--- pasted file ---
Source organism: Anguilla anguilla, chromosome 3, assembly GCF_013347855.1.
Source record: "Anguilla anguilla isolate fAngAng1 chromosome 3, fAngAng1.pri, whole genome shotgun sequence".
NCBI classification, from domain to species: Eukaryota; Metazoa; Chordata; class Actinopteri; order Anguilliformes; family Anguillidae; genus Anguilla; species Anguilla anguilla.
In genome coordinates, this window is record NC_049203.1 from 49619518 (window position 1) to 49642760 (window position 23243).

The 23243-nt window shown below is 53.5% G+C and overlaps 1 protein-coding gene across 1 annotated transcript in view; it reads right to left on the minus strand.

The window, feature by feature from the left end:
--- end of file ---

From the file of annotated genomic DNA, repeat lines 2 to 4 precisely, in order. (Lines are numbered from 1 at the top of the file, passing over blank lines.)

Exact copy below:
Source record: "Anguilla anguilla isolate fAngAng1 chromosome 3, fAngAng1.pri, whole genome shotgun sequence".
NCBI classification, from domain to species: Eukaryota; Metazoa; Chordata; class Actinopteri; order Anguilliformes; family Anguillidae; genus Anguilla; species Anguilla anguilla.
In genome coordinates, this window is record NC_049203.1 from 49619518 (window position 1) to 49642760 (window position 23243).